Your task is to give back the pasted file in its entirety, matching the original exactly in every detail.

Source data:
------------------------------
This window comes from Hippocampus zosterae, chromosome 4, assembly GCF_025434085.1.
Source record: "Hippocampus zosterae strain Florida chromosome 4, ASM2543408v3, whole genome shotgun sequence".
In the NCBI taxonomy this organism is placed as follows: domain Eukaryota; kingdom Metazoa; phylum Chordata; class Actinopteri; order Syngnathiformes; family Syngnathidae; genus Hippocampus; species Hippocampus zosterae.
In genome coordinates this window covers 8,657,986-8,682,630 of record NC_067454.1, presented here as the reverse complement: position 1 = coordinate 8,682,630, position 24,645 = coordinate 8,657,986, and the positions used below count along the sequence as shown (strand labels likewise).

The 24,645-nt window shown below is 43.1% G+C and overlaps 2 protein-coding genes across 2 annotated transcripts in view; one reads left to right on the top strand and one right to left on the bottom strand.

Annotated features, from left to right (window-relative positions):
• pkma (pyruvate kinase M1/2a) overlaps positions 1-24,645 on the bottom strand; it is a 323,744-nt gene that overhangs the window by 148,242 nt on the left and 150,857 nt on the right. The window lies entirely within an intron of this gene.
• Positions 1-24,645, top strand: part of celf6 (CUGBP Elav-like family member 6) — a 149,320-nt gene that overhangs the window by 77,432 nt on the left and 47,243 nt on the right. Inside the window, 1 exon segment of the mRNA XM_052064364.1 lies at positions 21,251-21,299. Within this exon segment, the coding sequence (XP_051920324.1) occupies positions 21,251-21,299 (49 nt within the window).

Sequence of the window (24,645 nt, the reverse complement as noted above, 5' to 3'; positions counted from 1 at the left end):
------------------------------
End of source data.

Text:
This window comes from Hippocampus zosterae, chromosome 4, assembly GCF_025434085.1.
Source record: "Hippocampus zosterae strain Florida chromosome 4, ASM2543408v3, whole genome shotgun sequence".
In the NCBI taxonomy this organism is placed as follows: domain Eukaryota; kingdom Metazoa; phylum Chordata; class Actinopteri; order Syngnathiformes; family Syngnathidae; genus Hippocampus; species Hippocampus zosterae.
In genome coordinates this window covers 8,657,986-8,682,630 of record NC_067454.1, presented here as the reverse complement: position 1 = coordinate 8,682,630, position 24,645 = coordinate 8,657,986, and the positions used below count along the sequence as shown (strand labels likewise).

The 24,645-nt window shown below is 43.1% G+C and overlaps 2 protein-coding genes across 2 annotated transcripts in view; one reads left to right on the top strand and one right to left on the bottom strand.

Annotated features, from left to right (window-relative positions):
• pkma (pyruvate kinase M1/2a) overlaps positions 1-24,645 on the bottom strand; it is a 323,744-nt gene that overhangs the window by 148,242 nt on the left and 150,857 nt on the right. The window lies entirely within an intron of this gene.
• Positions 1-24,645, top strand: part of celf6 (CUGBP Elav-like family member 6) — a 149,320-nt gene that overhangs the window by 77,432 nt on the left and 47,243 nt on the right. Inside the window, 1 exon segment of the mRNA XM_052064364.1 lies at positions 21,251-21,299. Within this exon segment, the coding sequence (XP_051920324.1) occupies positions 21,251-21,299 (49 nt within the window).

Sequence of the window (24,645 nt, the reverse complement as noted above, 5' to 3'; positions counted from 1 at the left end):